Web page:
JUL 28, 2017 8:09 AM PDT

Researchers Discover a Toggle Switch for Aggression in Male Mice

WRITTEN BY: Anthony Bouchard

Researchers from the Stanford University School of Medicine have pinpointed a particular cluster of approximately 5,000 nerve cells within a mouse’s brain that invoke territorial-based male aggression when activated. They've published the results of their study in the journal Neuron.

Male mice can be territorial, but certain aspects have an impact on these mechanisms, researchers found.

Image Credit: Alexas_Fotos/Pixabay

Compared to the high number of neurons (80 million or more) that exist in a typical male mouse’s brain, 5,000 isn’t a significant number. Nevertheless, they appear to have a large influence on a male mouse’s behavior.

When activated, the male mouse would behave in aggressive ways that are unheard of in the species, like attacking female mice, going after other animal species, and even becoming enraged after seeing itself in a mirror. What this told the researchers was that male mice could be manipulated to attack just about anything by exploiting this small nerve cell cluster.

Interestingly, this aggression could be overridden by a secondary component: judgment based on past life experiences.

Related: Octopuses change color when they are feeling aggressive

Male mice that are accustomed to solitary confinement, such as those kept as lone pets in cages, are significantly more territorial than those used to sharing an enclosure with other males. With that in mind, researchers saw more success invoking rage in the former rather than the latter.

Male mice that lived in solitude their entire lives had their nerve cells toggled for aggression and would lash out at unknown threats whether they were met with an intruder on their territory or were the ones doing the intruding on another male mouse’s territory.

On the other hand, male mice that were used to living alongside others only ever lashed out when the male mouse intruded on their territory, and never when they were the ones doing the intruding.

This clear distinction indicates that pheromones, the natural mechanisms that tip the creatures off to the presence of other males and lead to heightened alertness, and the aggression that ensues, can be influenced by a mouse’s previous social interactions.

“Nature versus nurture is a false dichotomy,” said Nairo Shah, the senior author of the study.

“We’ve showed, on the one hand, that genetically programmed circuitry massively influences mammalian behavior. And we’ve seen that, under certain circumstances, nurture wins: Your social conditions can override your natural impulse to fight.”

Related: These 3D-printed mouse ovaries are fully-functional

The research brings some solid findings to the table that could help us better understand male aggression in other mammalian species; not just mice. In fact, it may even help us better understand explosive outbursts of anger in humans.

More research is needed to understand how these systems work in their entirety. Nevertheless, these findings could open new doors to treating aggression.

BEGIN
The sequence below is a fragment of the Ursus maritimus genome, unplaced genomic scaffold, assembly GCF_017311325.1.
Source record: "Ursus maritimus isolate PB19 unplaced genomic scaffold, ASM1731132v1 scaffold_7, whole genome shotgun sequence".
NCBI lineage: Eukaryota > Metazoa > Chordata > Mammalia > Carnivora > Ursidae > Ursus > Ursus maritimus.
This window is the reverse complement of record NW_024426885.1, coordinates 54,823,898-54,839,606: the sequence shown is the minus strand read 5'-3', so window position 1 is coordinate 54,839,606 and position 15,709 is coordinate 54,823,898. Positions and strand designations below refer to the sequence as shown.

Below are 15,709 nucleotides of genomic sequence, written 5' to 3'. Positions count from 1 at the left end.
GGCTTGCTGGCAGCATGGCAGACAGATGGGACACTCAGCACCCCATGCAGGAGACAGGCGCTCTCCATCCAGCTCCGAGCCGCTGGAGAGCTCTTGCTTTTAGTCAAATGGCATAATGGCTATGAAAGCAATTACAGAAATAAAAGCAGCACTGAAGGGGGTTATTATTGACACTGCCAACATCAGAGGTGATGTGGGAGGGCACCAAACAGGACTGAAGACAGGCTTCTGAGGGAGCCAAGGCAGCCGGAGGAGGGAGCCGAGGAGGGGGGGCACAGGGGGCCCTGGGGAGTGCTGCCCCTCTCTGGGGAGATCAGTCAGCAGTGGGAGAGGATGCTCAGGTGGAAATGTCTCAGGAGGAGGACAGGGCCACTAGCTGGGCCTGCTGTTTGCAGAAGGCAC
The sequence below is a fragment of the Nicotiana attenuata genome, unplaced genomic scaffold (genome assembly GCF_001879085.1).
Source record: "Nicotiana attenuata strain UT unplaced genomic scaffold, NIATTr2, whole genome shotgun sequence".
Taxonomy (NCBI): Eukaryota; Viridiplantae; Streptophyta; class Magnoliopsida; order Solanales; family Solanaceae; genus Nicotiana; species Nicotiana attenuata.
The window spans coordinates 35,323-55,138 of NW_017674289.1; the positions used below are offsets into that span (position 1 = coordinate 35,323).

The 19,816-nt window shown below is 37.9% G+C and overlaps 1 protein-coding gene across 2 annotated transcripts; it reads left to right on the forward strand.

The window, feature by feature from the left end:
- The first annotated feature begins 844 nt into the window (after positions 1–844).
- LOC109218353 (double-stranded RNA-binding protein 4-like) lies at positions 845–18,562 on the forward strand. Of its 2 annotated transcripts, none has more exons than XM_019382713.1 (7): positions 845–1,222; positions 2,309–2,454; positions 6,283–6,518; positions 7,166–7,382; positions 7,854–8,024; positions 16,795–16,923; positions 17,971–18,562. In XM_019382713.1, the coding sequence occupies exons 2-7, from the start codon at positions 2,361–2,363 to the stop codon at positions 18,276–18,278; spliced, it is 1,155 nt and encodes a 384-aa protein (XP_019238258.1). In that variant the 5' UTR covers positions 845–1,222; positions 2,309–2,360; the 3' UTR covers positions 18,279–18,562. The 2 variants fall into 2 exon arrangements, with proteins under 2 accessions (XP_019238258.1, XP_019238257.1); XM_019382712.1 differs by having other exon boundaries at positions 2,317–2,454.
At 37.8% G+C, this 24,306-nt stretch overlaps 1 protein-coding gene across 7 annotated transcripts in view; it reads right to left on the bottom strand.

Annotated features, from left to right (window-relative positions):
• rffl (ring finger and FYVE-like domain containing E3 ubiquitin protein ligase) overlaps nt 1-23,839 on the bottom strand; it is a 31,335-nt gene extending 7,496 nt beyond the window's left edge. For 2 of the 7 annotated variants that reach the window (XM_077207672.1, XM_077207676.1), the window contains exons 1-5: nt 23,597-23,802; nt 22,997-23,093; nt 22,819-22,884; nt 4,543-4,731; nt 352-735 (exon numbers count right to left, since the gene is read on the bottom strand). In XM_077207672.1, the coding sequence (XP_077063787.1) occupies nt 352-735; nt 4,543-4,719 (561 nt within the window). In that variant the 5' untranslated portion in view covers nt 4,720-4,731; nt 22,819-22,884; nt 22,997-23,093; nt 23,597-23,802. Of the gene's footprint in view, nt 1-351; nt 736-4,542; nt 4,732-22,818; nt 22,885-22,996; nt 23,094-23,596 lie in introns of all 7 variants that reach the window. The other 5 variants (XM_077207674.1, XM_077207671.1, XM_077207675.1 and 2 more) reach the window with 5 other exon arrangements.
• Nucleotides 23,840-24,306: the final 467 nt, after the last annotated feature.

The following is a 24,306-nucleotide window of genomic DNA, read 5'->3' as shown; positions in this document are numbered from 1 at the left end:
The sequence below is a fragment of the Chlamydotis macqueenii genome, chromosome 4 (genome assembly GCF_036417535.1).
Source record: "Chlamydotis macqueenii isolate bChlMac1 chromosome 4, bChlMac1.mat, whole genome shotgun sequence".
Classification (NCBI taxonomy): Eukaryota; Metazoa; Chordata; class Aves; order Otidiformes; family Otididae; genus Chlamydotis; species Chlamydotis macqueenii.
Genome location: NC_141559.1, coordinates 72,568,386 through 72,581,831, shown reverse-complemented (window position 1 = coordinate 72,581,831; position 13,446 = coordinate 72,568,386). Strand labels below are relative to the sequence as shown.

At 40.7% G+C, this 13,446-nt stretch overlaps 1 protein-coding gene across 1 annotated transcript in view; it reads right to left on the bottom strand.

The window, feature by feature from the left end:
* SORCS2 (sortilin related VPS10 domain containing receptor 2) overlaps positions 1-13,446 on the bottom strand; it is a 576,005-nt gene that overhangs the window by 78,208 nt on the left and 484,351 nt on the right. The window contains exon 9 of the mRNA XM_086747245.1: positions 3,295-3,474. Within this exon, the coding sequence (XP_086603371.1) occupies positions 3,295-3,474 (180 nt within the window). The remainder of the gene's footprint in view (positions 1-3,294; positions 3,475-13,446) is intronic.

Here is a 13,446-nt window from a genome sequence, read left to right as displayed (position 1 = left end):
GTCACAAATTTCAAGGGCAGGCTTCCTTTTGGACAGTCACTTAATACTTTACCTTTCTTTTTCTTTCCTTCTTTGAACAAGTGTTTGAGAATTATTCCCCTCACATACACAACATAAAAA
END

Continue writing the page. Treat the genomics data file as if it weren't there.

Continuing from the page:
Source: Stanford University

About the Author
  • Fascinated by scientific discoveries and media, Anthony found his way here at LabRoots, where he would be able to dabble in the two. Anthony is a technology junkie that has vast experience in computer systems and automobile mechanics, as opposite as those sound.
You May Also Like
JUL 16, 2021
Chemistry & Physics
Climate Change Causes Carbon Loss in Soil & Root Problems in Plants
JUL 16, 2021
Climate Change Causes Carbon Loss in Soil & Root Problems in Plants
Concerns about runaway climate change and tipping points of no return are constant sources of fear in our warming world. ...
JUL 23, 2021
Earth & The Environment
How Much for a Healthy Ecosystem? Value & Policy in Forest Ecosystems
JUL 23, 2021
How Much for a Healthy Ecosystem? Value & Policy in Forest Ecosystems
Whether you know it or not, healthy ecosystems are an essential part of your life and many of the services you use daily ...
AUG 26, 2021
Health & Medicine
Hoover Dam is going dry: Water shortage declared for the first time ever in the USA
AUG 26, 2021
Hoover Dam is going dry: Water shortage declared for the first time ever in the USA
We have all heard of the famous “bathtub ring” around Lake Mead (AZ, MN) and many have seen photos and video ...
AUG 30, 2021
Plants & Animals
Using Sunflower Pollen to Create Ink For 3D Biomedical Printing
AUG 30, 2021
Using Sunflower Pollen to Create Ink For 3D Biomedical Printing
Most methods for manufacturing ink for 3D printers involve the addition of various materials to provide strength and str ...
SEP 05, 2021
Genetics & Genomics
New Comb Jelly Species Revealed by Genetic Study
SEP 05, 2021
New Comb Jelly Species Revealed by Genetic Study
Genetic research has now revealed more about comb jellies, also known as ctenophores, which are delicate and mysterious ...
SEP 07, 2021
Clinical & Molecular DX
Dogs Can Pick Up the 'Seizure Smell', Alert Their Owners
SEP 07, 2021
Dogs Can Pick Up the 'Seizure Smell', Alert Their Owners
Dogs offer so much more than companionship and unconditional love. New research shows that for patients with epilepsy, t ...
Loading Comments...